Throughout our nation’s history, Americans have had a love-hate relationship with the national debt. Alexander Hamilton insisted that debt was the price of liberty. Without it, the young country would be unable to protect itself from foreign threats.
Yet, throughout much of U.S. history, many Americans regarded debt itself as a threat, to individual freedoms. The ability to raise debt was linked directly to power, and debt issued to finance the nation’s defense was viewed as particularly dangerous—a way to enrich “monied interests” and increase the power of government at the expense of everyone else.
To impede this potential for abuse, the Constitution vested the power to take on debt and regulate currency with the people—through Congress. As a Congressman during the 1790s, James Madison argued that debt and spending were equally important issues and should be debated separately, rather than rolled together in a single bill. Moreover, he felt that to not manage debt would have be an abdication of Congress’s role representing the people.
During our nation’s first 130 years, Congress authorized debt as needed to meet the challenges of the day. Government debt financed revenue shortfalls derived from wars, economic recessions or even infrastructure investments.
The big difference from modern times is that, back then, once the challenge precipitating the debt was resolved, Congress turned its attention to debt eradication.
President Andrew Jackson believed that repaying debt was a symbol that the nation could sustain independence. After the Civil War, Congress turned to paying off the national debt, which eventually fell from 32 percent of GDP in 1869 to 5 percent in 1916.
But America’s aversion to government debt changed throughout the 20th Century. At the forefront of this change were three major developments: the enactment of the first permanent income tax; the creation of the Federal Reserve and the onset of World War I.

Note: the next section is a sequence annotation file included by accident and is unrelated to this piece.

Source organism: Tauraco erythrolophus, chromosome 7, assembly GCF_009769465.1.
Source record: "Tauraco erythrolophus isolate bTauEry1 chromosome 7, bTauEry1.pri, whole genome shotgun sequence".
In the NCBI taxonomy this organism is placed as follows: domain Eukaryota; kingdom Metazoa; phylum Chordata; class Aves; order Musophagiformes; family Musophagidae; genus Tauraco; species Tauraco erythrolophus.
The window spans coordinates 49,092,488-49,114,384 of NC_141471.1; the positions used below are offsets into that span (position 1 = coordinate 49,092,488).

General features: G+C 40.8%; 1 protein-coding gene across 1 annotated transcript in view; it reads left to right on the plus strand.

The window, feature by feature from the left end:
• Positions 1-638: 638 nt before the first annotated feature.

The income tax created a new source of internal revenue to finance new debt. Previously, tariffs had been the main avenue for paying down debt. At the same time, countries like the U.S. who were on the international gold standard had to pay off debts to maintain the standard.
The Federal Reserve system created domestic demand for debt by standing ready to purchase Treasury debt.
And World War I created a significant demand for money. President Wilson vowed to protect future generations from being saddled by burdensome war debt by limiting federal borrowing to no more than half of the war’s cost. In the end, however, public debt financed almost 60 percent of the war effort, while money creation financed an additional 20 percent of the costs.
It was at this time that Congress began to turn over debt management to the executive branch. The First Liberty Loan Act of 1917 gave Treasury the authority to raise money by replacing specified debt authorizations with new limits on bonds and certificates of indebtedness (also called “war savings certificates”).
Four additional bills enacted between 1917 and 1919 imposed an aggregate limit on bonds and authorized Treasury to continue issuing certificates of indebtedness as long as their outstanding balance didn’t exceed a specified amount.
In 1935, Congress combined the limit on new issues of Treasury notes into a single revolving ceiling. Three years later, it established a new overall limit on bonds, notes, certificates of indebtedness and other forms of government debt. A second limit was placed on bonds to restrict the government’s ability to incur long-run liabilities, but that was replaced a year later with an overall limit on public debt.
Since then, the debt limit has become the flashpoint for many political battles. By 1953, the Senate used the debt limit authorization as leverage to get President Eisenhower and the House to accept more than 500 amendments to tax and appropriations bills.
Over the last 10 years, however, several things have changed. Importantly, the debt limit isn’t a limit at all. Since 2013, Congress has “suspended” the debt limit—effectively giving Treasury unlimited borrowing authority for a period of time. It is the abdication of responsibility that Madison so rightly feared. Meanwhile, some in Congress have considered eliminating the debt limit altogether.
Suspending the debt limit has been a mistake. Congress should reform the limit to impose additional controls on long-term debt.
It is unlikely, and wouldn’t be smart, to go back to a pre-1917 system where Congress micromanages debt. But Congress must not continue on its current trajectory of ceding its authority to raise debt. To do so would threaten to upend the balance of power, both within our government and between the people and their government.
This piece originally appeared in The Hill on 7/18/19